Michael Steed, who has died aged 83, was one of the pioneers of psephology who worked with the political scientist and psephologist David Butler on many general election studies. He took an early interest in the significance of local elections, and for more than two decades provided an annual chart of those results to the Economist magazine, as well as contributing to the Observer and making television appearances on election nights.
A prominent Liberal party activist, he was the vice-chair of the National League of Young Liberals during its radical phase in the 1960s, frequently at odds with the party leader at the time, Jeremy Thorpe. He consistently advocated for gay rights, called for a federal Europe and proposed constitutional reform, including regional government. Steed did not just snipe from the wings but took on key roles in the party, becoming a member of the party executive and serving as its president (1978-79) under an election system he had devised and which the party backed.
Born in Ramsgate, Kent, to Norman Steed, a farmer, and Margaret (nee Cloke), Michael was the eldest of two boys and four girls. He attended St Lawrence College, a local independent school, following which, in 1959, he spent six months on the continent, which instilled a passion for Europe and for internationalism, before going to Corpus Christi College at Cambridge to study economics, switching to geography after his first year.
He had joined the Liberal party in 1958, but it was at Cambridge that he became active in national Liberal politics, and in 1960 was elected president of the national organisation for Liberal students. Involved in the anti-apartheid movement, he attempted to enter South Africa to deliver aid to the victims of the Sharpeville shootings, but was refused entry by the regime.
From 1963 to 1965 Steed undertook postgraduate research with Butler at Nuffield College, Oxford. He became Butler’s assistant, from 1964 to 2005 contributing, latterly with John Curtice, the statistical section to many of the long series of definitive books on each general election.
A further aspect of his work with Butler was in devising what he believed to be a more sophisticated formula for measuring the electoral swing between the major parties. Butler took the votes for all the parties whereas Steed believed that extracting only the Labour and Conservative votes provided a more accurate measurement of swing.
In 1966 Steed also began lecturing in government at Manchester University, a post that he held until his retirement due to ill health in 1987.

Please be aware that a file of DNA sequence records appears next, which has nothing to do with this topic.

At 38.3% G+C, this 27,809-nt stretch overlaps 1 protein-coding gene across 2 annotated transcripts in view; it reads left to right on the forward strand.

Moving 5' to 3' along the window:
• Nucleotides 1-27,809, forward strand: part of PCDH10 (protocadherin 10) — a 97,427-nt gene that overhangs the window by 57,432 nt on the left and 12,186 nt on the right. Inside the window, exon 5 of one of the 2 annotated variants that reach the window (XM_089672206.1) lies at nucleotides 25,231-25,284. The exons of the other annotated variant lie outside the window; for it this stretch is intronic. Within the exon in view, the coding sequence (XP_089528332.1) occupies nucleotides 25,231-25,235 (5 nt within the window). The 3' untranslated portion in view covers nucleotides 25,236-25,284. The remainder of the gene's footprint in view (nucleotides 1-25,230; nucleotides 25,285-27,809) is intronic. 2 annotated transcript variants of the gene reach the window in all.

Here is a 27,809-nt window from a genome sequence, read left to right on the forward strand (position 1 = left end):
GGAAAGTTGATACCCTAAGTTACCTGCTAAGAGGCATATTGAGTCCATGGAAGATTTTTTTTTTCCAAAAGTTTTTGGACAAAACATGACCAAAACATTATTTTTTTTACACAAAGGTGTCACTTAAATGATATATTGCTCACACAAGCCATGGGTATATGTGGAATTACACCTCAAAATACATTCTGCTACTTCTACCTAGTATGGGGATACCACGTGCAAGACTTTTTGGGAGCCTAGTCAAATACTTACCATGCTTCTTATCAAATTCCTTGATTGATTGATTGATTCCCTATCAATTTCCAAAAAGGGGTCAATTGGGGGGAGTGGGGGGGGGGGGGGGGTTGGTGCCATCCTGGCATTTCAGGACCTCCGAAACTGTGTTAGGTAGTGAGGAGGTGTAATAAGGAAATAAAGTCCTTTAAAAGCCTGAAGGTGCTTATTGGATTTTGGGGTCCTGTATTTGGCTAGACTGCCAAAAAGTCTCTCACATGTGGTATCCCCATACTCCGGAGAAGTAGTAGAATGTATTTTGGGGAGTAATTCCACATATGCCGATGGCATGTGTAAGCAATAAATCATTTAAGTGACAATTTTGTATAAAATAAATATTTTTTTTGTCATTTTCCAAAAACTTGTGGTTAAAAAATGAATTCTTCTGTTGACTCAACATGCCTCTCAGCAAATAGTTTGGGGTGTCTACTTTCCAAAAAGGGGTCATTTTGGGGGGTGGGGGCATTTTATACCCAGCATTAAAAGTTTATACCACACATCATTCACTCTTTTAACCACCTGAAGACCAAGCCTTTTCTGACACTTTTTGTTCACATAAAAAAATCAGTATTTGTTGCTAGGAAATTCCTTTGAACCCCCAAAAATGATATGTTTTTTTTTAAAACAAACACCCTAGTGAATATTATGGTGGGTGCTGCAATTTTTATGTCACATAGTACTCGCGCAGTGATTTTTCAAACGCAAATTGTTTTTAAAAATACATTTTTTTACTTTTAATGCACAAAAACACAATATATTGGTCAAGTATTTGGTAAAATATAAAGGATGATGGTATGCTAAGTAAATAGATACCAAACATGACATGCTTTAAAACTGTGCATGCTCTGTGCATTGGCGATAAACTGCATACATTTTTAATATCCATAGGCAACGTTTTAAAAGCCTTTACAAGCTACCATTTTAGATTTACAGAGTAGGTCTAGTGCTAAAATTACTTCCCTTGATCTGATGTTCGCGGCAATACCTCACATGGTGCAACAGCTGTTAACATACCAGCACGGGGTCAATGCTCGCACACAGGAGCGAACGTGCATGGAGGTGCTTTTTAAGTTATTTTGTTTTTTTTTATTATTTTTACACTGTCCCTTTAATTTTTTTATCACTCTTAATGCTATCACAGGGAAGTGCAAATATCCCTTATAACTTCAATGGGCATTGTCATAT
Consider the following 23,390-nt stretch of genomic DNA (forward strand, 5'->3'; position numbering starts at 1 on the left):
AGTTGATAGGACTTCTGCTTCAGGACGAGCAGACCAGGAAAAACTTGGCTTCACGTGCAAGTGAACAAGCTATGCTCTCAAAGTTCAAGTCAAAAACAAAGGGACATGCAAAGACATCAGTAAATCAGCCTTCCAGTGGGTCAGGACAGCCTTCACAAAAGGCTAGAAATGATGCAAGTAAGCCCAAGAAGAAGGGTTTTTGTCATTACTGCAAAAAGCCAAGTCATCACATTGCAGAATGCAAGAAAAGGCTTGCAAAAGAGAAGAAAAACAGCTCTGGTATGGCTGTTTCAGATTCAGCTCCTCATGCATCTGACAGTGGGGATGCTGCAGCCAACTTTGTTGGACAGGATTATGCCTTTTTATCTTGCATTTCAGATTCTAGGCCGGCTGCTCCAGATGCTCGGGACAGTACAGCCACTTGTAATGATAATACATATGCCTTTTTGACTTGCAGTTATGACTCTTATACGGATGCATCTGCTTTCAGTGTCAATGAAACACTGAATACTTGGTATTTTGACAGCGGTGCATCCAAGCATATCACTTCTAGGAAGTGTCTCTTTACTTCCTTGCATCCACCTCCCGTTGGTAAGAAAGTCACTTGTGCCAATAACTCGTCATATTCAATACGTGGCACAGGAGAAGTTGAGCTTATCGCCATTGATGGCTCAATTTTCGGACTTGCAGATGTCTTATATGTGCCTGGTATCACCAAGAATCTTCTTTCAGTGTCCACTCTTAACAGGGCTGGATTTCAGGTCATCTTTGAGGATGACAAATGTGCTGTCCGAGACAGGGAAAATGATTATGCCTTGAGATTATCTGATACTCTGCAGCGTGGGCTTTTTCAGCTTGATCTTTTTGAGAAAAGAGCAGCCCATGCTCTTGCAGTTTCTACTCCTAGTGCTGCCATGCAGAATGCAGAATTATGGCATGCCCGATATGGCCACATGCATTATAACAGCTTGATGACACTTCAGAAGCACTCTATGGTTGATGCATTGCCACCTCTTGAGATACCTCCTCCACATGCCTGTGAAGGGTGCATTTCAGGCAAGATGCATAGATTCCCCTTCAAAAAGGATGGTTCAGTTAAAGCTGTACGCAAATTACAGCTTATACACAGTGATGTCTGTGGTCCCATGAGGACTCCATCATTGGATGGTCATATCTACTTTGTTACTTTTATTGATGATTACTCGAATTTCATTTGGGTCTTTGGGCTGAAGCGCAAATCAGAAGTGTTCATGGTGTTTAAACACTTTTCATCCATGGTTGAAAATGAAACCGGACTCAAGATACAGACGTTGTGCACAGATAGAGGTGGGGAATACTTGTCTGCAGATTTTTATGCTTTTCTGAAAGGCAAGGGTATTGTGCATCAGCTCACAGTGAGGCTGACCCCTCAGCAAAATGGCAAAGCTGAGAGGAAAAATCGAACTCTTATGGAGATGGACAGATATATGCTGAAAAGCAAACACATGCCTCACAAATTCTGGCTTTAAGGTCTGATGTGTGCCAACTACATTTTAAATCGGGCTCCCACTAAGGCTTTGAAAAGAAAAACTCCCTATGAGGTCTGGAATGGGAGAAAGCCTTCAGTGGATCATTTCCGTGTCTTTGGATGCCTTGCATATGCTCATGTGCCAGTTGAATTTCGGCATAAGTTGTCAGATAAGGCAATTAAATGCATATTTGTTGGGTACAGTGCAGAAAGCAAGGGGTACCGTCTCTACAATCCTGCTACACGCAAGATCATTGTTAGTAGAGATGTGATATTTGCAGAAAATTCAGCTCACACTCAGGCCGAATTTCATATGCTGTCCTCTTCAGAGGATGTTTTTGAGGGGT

As vice-chair of the National League of Young Liberals from 1966 to 68, Steed demonstrated his skill at constructing a powerful case in debate, particularly in response to the attempts by Thorpe and other party bigwigs to discipline its youth movement. Steed’s comment on this was to state “the party must shift attention away from personalities to a wide-ranging debate about ideology, principles and policies”.
While in the senior party he was a popular participant in the end-of-conference Glee Club, for which he wrote a number of skilful parodies. I personally benefited from his advocacy and forensic skills when he persuaded the Boundary Commission, via an enquiry in Leeds, that legally it did not have to create constituencies only within the city council. As a consequence its changed proposals produced the winnable Leeds West seat for me in 1983.
Steed also fought difficult elections. In 1967 he contested the Brierley Hill by-election, largely backed by the Young Liberals, and lost his deposit. At the 1970 general election he contested the more promising constituency of Truro, but finished third. In 1973 he was the candidate in the Manchester Exchange byelection, a previously solid Labour seat with little Liberal activity. Steed polled 36.5% and came a good second, the Liberals building a community politics campaign from scratch, particularly concentrating on soliciting and dealing with electors’ individual problems – a tactic that the successful Labour candidate memorably christened “instant compassion”.
Steed unsuccessfully fought Manchester Central in the February 1974 general election and Burnley in 1983. He also fought Greater Manchester North at the 1979 European parliament election. His one election success came in a 2008 byelection for Canterbury city council but he chose not to defend his seat in 2011. Steed’s difficulty as a candidate was not uncommon among academics fighting elections in that his warm personality was at times hidden behind his intellectualism.
Towards the end of 1987 Steed had contracted a serious neurological disease that proved resistant to diagnose precisely and was thus difficult to treat. In 1970 he had married a Swedish Young Liberal, Margareta Holmstedt, and settled in Todmorden, West Yorkshire, but after they separated in 1990 he found it difficult to cope with the hilly terrain there and returned to Kent, settling in Canterbury. In 1999 he met Barry Clements, a master carpenter, at a men’s social meeting in Whitstable. They became partners, and were joined in a civil partnership earlier this year.
Steed and Margareta divorced in 2004. Barry survives him, as do his sisters, Corrinne, Sarah, Sue and Frances, and his brother, David.
Michael Steed, born 25 January 1940, died 30 August 2023